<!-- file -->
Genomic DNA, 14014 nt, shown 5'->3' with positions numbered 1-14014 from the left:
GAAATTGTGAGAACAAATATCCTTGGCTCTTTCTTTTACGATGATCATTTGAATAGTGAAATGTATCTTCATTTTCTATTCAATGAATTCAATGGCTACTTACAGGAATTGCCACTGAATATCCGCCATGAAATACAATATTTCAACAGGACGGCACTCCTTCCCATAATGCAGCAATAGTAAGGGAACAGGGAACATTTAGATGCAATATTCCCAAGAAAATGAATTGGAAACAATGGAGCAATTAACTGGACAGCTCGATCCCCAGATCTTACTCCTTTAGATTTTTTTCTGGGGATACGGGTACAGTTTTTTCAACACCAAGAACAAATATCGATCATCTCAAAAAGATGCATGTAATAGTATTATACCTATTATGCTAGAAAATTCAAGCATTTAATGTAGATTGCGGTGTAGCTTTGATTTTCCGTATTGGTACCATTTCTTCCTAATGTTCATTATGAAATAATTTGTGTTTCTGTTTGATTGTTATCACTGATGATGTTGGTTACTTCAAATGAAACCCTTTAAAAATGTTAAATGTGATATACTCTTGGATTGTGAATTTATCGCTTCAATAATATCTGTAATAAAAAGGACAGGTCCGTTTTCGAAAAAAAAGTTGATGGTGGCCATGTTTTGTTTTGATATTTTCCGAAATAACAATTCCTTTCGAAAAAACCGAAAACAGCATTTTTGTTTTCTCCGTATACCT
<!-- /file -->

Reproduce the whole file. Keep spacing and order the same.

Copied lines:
Genomic DNA, 14014 nt, shown 5'->3' with positions numbered 1-14014 from the left:
GAAATTGTGAGAACAAATATCCTTGGCTCTTTCTTTTACGATGATCATTTGAATAGTGAAATGTATCTTCATTTTCTATTCAATGAATTCAATGGCTACTTACAGGAATTGCCACTGAATATCCGCCATGAAATACAATATTTCAACAGGACGGCACTCCTTCCCATAATGCAGCAATAGTAAGGGAACAGGGAACATTTAGATGCAATATTCCCAAGAAAATGAATTGGAAACAATGGAGCAATTAACTGGACAGCTCGATCCCCAGATCTTACTCCTTTAGATTTTTTTCTGGGGATACGGGTACAGTTTTTTCAACACCAAGAACAAATATCGATCATCTCAAAAAGATGCATGTAATAGTATTATACCTATTATGCTAGAAAATTCAAGCATTTAATGTAGATTGCGGTGTAGCTTTGATTTTCCGTATTGGTACCATTTCTTCCTAATGTTCATTATGAAATAATTTGTGTTTCTGTTTGATTGTTATCACTGATGATGTTGGTTACTTCAAATGAAACCCTTTAAAAATGTTAAATGTGATATACTCTTGGATTGTGAATTTATCGCTTCAATAATATCTGTAATAAAAAGGACAGGTCCGTTTTCGAAAAAAAAGTTGATGGTGGCCATGTTTTGTTTTGATATTTTCCGAAATAACAATTCCTTTCGAAAAAACCGAAAACAGCATTTTTGTTTTCTCCGTATACCT